July 20, 2020
Risk to COVID-19 Research
From: Joe Giffels, Associate Vice Provost for Research Administration and Integrity, and Rebekah Skiver Thompson, Associate Vice President and Chief Information Security Officer
On July 16, national security agencies in the U.S., the U.K., and Canada jointly issued an advisory describing Russian hackers’ attempts to illicitly acquire COVID-19 vaccine-related intellectual property. Beginning in February 2020, cyber criminals have increasingly targeted U.S. pharmaceutical, medical, and biological research facilities to acquire or manipulate sensitive information, particularly COVID-19 vaccine and treatment research. We want to take this opportunity to raise awareness of the risk to research information and what you can do to help protect it.
Though cyber criminals scan for and attempt to exploit computer system vulnerabilities, their primary focus is acquiring valid credentials in order to gain access to computer systems. Cyber criminals acquire valid credentials through phishing attacks, as well as searching databases of previously exposed credentials. Valid credentials may provide attackers with access to:
- Computers via remote desktop services.
- Email accounts and file shares.
- Internal networks via VPN access.
With this access, cyber criminals may:
- Commit economic espionage by copying intellectual property.
- Commit extortion by encrypting and ransoming research information.
- Commit fraud by posing as an individual through the use of their email account.
- Sabotage research by manipulating data.
What can you do?
- Create and maintain offline backups or copies of research information.
- Be alert for phishing: Watch for messages impersonating colleagues and think twice before entering your user ID and password on a website or opening a link or file attached to an email message.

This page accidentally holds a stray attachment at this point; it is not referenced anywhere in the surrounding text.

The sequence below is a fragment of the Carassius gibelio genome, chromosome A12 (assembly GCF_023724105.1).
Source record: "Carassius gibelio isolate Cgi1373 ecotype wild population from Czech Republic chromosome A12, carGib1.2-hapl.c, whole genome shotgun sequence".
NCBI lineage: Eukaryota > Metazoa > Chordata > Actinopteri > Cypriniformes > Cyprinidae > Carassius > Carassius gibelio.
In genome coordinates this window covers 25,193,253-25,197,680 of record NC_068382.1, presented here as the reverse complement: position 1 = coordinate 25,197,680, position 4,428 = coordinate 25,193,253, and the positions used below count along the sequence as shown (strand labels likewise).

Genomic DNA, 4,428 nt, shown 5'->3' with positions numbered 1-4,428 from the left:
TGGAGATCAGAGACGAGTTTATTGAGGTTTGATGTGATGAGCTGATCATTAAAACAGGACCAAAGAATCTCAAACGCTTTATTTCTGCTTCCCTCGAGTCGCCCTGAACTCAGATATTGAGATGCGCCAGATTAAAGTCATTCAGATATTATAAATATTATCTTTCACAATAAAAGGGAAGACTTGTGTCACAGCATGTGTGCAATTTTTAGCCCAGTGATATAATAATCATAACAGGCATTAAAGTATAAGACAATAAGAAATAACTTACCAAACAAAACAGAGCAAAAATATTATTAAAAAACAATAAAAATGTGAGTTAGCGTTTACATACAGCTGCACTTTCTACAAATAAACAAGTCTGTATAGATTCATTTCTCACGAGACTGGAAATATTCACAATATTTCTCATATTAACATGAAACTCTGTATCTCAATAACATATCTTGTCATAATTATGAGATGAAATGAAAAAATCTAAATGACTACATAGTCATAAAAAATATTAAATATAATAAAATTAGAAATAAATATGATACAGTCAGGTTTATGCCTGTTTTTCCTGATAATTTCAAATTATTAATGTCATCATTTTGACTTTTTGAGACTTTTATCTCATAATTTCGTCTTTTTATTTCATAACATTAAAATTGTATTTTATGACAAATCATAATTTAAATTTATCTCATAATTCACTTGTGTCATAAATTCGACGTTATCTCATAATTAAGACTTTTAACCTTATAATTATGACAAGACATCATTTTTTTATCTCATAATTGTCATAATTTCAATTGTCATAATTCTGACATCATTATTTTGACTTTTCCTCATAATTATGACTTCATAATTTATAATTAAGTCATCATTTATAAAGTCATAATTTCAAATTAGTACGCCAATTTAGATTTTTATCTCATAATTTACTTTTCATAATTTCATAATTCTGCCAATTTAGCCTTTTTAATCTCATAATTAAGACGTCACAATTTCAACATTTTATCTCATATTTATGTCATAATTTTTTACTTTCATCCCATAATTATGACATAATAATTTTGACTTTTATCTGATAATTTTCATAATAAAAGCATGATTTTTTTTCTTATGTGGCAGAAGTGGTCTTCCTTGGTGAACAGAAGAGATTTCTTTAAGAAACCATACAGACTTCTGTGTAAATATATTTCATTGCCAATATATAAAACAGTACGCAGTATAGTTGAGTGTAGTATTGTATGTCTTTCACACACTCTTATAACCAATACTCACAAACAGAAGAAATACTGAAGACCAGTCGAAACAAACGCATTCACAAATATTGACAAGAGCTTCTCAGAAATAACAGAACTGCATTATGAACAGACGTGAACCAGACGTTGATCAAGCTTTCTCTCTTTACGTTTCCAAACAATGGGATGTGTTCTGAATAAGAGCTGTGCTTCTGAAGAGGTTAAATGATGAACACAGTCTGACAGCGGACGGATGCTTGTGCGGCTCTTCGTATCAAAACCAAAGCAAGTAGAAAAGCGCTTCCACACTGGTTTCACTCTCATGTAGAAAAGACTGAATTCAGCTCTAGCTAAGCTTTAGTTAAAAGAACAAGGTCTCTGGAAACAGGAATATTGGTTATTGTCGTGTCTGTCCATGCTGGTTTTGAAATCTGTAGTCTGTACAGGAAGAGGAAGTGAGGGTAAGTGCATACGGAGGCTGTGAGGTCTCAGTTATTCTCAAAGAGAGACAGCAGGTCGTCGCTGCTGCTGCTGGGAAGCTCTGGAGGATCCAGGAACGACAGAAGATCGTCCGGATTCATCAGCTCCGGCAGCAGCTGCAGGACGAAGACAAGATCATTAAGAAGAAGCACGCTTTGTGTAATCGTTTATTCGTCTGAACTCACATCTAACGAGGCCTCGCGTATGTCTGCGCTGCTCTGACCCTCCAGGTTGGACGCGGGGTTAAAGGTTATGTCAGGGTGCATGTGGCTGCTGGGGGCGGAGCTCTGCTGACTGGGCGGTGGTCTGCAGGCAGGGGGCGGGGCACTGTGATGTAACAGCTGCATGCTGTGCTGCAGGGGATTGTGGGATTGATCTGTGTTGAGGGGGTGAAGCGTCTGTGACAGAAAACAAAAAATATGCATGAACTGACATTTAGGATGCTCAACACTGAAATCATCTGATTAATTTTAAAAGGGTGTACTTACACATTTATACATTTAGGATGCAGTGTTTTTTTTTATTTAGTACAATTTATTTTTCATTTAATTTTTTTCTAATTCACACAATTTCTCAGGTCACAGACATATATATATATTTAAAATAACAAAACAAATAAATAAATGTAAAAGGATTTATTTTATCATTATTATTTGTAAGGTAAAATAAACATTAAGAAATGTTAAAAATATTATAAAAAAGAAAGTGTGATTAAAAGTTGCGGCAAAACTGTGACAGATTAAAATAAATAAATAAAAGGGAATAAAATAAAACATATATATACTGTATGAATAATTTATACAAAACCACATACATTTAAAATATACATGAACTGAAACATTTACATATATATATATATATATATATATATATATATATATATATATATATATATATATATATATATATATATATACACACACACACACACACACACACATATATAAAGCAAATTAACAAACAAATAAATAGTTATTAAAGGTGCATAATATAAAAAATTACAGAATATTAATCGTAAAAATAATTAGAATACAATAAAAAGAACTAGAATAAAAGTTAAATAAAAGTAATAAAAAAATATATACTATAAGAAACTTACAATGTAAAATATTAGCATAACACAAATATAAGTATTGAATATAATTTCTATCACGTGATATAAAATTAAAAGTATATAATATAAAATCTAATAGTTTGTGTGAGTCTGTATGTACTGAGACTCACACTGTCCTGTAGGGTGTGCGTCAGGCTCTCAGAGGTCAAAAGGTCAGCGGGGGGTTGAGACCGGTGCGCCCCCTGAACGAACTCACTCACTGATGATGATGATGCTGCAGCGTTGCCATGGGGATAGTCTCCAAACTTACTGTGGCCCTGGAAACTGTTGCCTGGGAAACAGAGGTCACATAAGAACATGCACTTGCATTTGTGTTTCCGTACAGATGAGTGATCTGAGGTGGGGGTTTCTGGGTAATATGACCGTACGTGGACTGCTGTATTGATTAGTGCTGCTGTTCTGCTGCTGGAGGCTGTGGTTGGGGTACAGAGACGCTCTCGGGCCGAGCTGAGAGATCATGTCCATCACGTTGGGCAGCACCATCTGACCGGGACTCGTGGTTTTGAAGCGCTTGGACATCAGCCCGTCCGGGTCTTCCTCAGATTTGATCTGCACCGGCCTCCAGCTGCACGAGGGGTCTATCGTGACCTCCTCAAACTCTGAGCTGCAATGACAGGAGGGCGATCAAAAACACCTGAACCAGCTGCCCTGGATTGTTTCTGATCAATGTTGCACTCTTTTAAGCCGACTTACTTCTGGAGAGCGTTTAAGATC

- Configure and use two-factor authentication for access to accounts where available.
- Update account passwords if you currently use the same password for multiple accounts, especially if you’ve used your UW email address to establish those accounts. Use a unique password for each account.
- Use a password manager to make creating and managing unique passwords easier. Never re-use your UW NetID password for other accounts.
- Promptly install software and operating system updates.
- Install and use antivirus software. Sophos antivirus software is available to the UW community for personal and UW-owned computers. (Search for “Sophos” from the UW homepage.)
- Report suspicious or malicious activity to your IT staff and the Office of the Chief Information Security Officer (CISO) at ciso @ uw . edu (without spaces).
For more information on the above topics, review the resources listed in the “Hackers Target COVID-19 Research” post in the News & Alerts section on the Office of the CISO’s home page. (Search for “CISO” from the UW home page.)
Joe Giffels, Associate Vice Provost for Research Administration and Integrity
Rebekah Skiver Thompson, Associate Vice President and Chief Information Security Officer